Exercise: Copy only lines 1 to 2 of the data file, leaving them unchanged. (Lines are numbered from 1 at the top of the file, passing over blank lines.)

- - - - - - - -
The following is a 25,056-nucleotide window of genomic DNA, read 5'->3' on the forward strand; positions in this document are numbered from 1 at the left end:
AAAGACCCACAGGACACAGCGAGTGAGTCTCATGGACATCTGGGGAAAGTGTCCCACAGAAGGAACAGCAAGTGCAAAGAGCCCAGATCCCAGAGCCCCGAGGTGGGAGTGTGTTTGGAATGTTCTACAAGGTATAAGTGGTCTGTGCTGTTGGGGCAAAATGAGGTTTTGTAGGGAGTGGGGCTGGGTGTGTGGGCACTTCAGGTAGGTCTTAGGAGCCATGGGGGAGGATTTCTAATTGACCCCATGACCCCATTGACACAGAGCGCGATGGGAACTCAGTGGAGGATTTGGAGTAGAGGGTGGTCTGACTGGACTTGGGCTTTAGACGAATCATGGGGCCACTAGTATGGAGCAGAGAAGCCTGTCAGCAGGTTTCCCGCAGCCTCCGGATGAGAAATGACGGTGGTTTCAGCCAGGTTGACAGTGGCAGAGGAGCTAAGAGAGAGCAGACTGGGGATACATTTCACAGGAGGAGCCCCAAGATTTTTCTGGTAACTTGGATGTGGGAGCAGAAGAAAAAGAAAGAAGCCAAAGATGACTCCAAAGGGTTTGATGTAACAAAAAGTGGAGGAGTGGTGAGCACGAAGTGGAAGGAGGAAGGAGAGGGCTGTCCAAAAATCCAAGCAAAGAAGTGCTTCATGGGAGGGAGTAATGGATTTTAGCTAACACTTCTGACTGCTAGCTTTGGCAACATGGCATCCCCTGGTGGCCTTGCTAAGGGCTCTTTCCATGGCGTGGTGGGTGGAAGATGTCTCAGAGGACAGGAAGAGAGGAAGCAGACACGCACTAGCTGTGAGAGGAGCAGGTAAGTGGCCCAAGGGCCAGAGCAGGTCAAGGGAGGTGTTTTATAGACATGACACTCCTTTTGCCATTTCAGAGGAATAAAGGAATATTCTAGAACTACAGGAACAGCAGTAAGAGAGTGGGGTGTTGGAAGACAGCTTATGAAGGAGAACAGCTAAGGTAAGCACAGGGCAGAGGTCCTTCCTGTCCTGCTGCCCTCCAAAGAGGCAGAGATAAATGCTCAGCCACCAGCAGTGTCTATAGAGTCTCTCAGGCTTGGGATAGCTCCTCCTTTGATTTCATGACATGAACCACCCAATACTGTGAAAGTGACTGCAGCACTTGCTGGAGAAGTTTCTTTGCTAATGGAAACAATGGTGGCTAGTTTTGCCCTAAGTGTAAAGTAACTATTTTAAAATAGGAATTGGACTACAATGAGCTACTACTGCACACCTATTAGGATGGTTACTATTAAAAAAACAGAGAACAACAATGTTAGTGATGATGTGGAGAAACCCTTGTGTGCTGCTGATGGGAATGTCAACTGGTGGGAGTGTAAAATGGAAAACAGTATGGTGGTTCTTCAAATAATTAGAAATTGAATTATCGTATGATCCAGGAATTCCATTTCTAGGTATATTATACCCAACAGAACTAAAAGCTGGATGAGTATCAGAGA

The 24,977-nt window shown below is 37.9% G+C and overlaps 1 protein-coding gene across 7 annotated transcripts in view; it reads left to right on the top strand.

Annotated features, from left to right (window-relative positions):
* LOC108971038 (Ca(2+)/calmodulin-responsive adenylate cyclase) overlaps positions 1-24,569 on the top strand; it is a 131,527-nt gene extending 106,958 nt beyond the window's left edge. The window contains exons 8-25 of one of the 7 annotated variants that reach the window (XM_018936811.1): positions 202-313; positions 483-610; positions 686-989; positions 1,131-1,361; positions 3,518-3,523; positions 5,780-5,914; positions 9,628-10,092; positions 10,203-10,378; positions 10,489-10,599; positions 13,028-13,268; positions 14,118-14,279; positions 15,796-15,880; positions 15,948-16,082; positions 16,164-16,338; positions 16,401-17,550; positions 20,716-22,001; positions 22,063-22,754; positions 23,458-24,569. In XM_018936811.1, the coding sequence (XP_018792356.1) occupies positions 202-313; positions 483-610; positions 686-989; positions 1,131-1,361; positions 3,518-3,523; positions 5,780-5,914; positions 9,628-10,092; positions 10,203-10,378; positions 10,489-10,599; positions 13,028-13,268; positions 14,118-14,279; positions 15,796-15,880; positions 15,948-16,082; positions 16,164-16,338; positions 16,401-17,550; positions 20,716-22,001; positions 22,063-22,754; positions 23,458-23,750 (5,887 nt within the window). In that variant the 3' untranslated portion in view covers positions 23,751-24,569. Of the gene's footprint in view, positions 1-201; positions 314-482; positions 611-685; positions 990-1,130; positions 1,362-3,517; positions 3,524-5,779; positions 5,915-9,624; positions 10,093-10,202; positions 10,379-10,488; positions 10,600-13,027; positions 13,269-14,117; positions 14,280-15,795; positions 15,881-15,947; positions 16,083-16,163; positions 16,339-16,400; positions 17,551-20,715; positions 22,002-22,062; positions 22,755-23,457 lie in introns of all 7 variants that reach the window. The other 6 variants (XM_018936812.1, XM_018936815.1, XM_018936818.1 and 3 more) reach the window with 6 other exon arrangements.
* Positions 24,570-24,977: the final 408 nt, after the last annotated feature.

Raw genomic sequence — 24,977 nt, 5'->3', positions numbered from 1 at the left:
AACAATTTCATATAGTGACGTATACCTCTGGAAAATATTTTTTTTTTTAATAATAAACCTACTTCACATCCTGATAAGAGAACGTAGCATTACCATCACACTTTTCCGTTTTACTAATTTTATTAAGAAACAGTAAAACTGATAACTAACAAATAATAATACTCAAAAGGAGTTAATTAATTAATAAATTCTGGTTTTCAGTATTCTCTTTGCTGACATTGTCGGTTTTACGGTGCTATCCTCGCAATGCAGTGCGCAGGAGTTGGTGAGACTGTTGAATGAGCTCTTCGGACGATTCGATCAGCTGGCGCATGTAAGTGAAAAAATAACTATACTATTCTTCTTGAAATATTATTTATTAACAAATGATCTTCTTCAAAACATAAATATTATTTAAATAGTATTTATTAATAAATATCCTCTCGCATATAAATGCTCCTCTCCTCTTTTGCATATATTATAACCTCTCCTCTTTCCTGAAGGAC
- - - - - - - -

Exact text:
The following is a 25,056-nucleotide window of genomic DNA, read 5'->3' on the forward strand; positions in this document are numbered from 1 at the left end:
AAAGACCCACAGGACACAGCGAGTGAGTCTCATGGACATCTGGGGAAAGTGTCCCACAGAAGGAACAGCAAGTGCAAAGAGCCCAGATCCCAGAGCCCCGAGGTGGGAGTGTGTTTGGAATGTTCTACAAGGTATAAGTGGTCTGTGCTGTTGGGGCAAAATGAGGTTTTGTAGGGAGTGGGGCTGGGTGTGTGGGCACTTCAGGTAGGTCTTAGGAGCCATGGGGGAGGATTTCTAATTGACCCCATGACCCCATTGACACAGAGCGCGATGGGAACTCAGTGGAGGATTTGGAGTAGAGGGTGGTCTGACTGGACTTGGGCTTTAGACGAATCATGGGGCCACTAGTATGGAGCAGAGAAGCCTGTCAGCAGGTTTCCCGCAGCCTCCGGATGAGAAATGACGGTGGTTTCAGCCAGGTTGACAGTGGCAGAGGAGCTAAGAGAGAGCAGACTGGGGATACATTTCACAGGAGGAGCCCCAAGATTTTTCTGGTAACTTGGATGTGGGAGCAGAAGAAAAAGAAAGAAGCCAAAGATGACTCCAAAGGGTTTGATGTAACAAAAAGTGGAGGAGTGGTGAGCACGAAGTGGAAGGAGGAAGGAGAGGGCTGTCCAAAAATCCAAGCAAAGAAGTGCTTCATGGGAGGGAGTAATGGATTTTAGCTAACACTTCTGACTGCTAGCTTTGGCAACATGGCATCCCCTGGTGGCCTTGCTAAGGGCTCTTTCCATGGCGTGGTGGGTGGAAGATGTCTCAGAGGACAGGAAGAGAGGAAGCAGACACGCACTAGCTGTGAGAGGAGCAGGTAAGTGGCCCAAGGGCCAGAGCAGGTCAAGGGAGGTGTTTTATAGACATGACACTCCTTTTGCCATTTCAGAGGAATAAAGGAATATTCTAGAACTACAGGAACAGCAGTAAGAGAGTGGGGTGTTGGAAGACAGCTTATGAAGGAGAACAGCTAAGGTAAGCACAGGGCAGAGGTCCTTCCTGTCCTGCTGCCCTCCAAAGAGGCAGAGATAAATGCTCAGCCACCAGCAGTGTCTATAGAGTCTCTCAGGCTTGGGATAGCTCCTCCTTTGATTTCATGACATGAACCACCCAATACTGTGAAAGTGACTGCAGCACTTGCTGGAGAAGTTTCTTTGCTAATGGAAACAATGGTGGCTAGTTTTGCCCTAAGTGTAAAGTAACTATTTTAAAATAGGAATTGGACTACAATGAGCTACTACTGCACACCTATTAGGATGGTTACTATTAAAAAAACAGAGAACAACAATGTTAGTGATGATGTGGAGAAACCCTTGTGTGCTGCTGATGGGAATGTCAACTGGTGGGAGTGTAAAATGGAAAACAGTATGGTGGTTCTTCAAATAATTAGAAATTGAATTATCGTATGATCCAGGAATTCCATTTCTAGGTATATTATACCCAACAGAACTAAAAGCTGGATGAGTATCAGAGA